Saturday, June 15, 2024

WAP Design Principles

Designing a WAP site requires a slightly different approach from designing a conventional Internet site; here we take a look at some of the considerations required for designing a WAP site. I have broken this down into three areas; Site Content, Delivery Medium and Usability.

The first one of these, Site Content, might seem strange but is not when you think about the device that will be used to display your WAP site. Just because you have a good (or even great) Internet site does not mean that it will necessarily make a good WAP site. Some people say that WAP is mobile Internet, but that’s not quite true. WAP is about delivering information on the move but it is also about delivering relevant information on the move. Try and think about the circumstances when people would want to visit your site. If, for example, you can only see users accessing the site at home, then forget it. Who would access a WAP site when they can log on to their PC (or Mac) and access the real Internet?

WAP lends itself to specific applications including real-time or location information services. Take, for example, UpYourStreet (). This is a site which makes good use of a WAP device. If you enter either the postcode or the name of the town you are in, it will return a list of local services broken down into subcategories such as restaurants, bars and post offices. If your phone supports WTAI, it will even enable you to dial simply by clicking a link. With advancements in technology, it probably won’t be too long before the phone will be able to detect your location and tell your where the nearest restaurant is and display a map of how to get there.

The next area is Delivery Medium, in other words – the phone. Once you have decided that your Site Content is relevant for a WAP site, you then need to consider how it would look displayed on a WAP device. Internet Designers know of the problems with the differences between Internet Explorer and Netscape Communicator including all of the different versions and platforms. Well, WAP devices compound that problem – some have image support, some support WMLScript; I could go on.

Important decisions have to be made when thinking about designing a WAP site. Do you design your site for the ‘worst’ phone? But this means that you limited yourself as you will not be able to use images or WMLScript. Do you design your site for the ‘best’ phone? But then what about people who can’t display images? You then have to make sure that you have ‘ALT’ tags defined for all of your images but the lack of WMLScript support is harder to overcome. Do you design for every phone? Using CGI scripting you could design a different site for each phone/browser combination. This seems like hard work but with a bit of planning and the use of technology this could be fairly easy to do. A simple CGI script can detect the phone type and browser, and if you store your data using XML then it could be relatively simple to reformat the data according to the phone.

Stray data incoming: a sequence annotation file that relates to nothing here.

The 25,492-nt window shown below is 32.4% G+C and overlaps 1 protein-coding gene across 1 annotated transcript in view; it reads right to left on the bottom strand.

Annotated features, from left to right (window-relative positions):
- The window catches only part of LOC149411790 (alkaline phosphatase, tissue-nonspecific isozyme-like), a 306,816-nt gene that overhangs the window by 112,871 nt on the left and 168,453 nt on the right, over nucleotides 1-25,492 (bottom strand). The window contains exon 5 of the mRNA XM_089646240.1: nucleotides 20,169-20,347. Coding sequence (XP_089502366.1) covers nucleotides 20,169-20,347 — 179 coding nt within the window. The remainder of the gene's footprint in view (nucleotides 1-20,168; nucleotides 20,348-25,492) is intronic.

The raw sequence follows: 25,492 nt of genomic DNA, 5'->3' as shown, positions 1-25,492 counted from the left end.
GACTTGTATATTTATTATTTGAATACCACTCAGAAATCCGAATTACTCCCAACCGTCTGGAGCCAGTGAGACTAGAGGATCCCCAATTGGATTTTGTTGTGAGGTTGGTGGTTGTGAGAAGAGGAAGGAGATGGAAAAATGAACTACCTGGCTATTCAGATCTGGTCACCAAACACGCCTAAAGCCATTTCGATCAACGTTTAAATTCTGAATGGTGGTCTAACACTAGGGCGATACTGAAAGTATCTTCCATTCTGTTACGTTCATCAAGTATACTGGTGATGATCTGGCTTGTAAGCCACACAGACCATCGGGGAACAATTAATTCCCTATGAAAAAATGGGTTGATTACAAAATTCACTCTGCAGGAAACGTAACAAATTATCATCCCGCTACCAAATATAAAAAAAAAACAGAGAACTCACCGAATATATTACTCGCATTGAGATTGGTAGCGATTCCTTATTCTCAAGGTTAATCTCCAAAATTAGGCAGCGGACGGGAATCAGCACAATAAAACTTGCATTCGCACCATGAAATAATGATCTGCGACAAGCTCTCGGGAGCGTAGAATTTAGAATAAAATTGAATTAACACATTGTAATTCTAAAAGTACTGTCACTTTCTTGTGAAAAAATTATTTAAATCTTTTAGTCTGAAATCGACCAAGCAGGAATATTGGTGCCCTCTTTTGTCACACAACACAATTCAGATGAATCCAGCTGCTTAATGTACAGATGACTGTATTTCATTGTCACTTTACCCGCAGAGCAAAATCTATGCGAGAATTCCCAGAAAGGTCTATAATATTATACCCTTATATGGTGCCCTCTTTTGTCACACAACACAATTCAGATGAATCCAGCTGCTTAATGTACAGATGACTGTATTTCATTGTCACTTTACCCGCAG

There are other physical restrictions that are placed on the designer. Certain phones do not allow decks over a fixed size and data transfer speeds are slowed compared to modems so time needs to be spent working out the best way of getting the most out of the limited resources.

So you now have thought about content and how that will look on the phone, now we will look at Usability. With WAP devices, you no longer have a keyboard and a mouse; input is limited to a numeric keypad along with a few ‘special’ keys. The starting point for any Internet site (WAP or ‘real’) is the URL, think about the length of the URL and how easy is it going to be to enter on a phone. As data input is slow, the next consideration is how is the user going to input the data onto the site? Try and keep data entry to a minimum, if possible use lists, or even intelligent processing which guesses what the user is trying to input.

Thought should be given to navigation of the site. Is there a direct link back to the home page from the current page? If the user is being guided through a process, how easy is it for them to go back to the start of the process? What about the data on the screen? Is it readable? How much scrolling is involved in displaying the page?

As you can see, I have posed more questions than I have answered. Hopefully, this article has given you some ideas and also some things to think about when you are planning your new WAP site. Hope it all helps!!!

Andrew Spiers runs Ranelagh WAP Designs,, a company
specialising in delivering dynamic WAP sites built using PHP and MySQL

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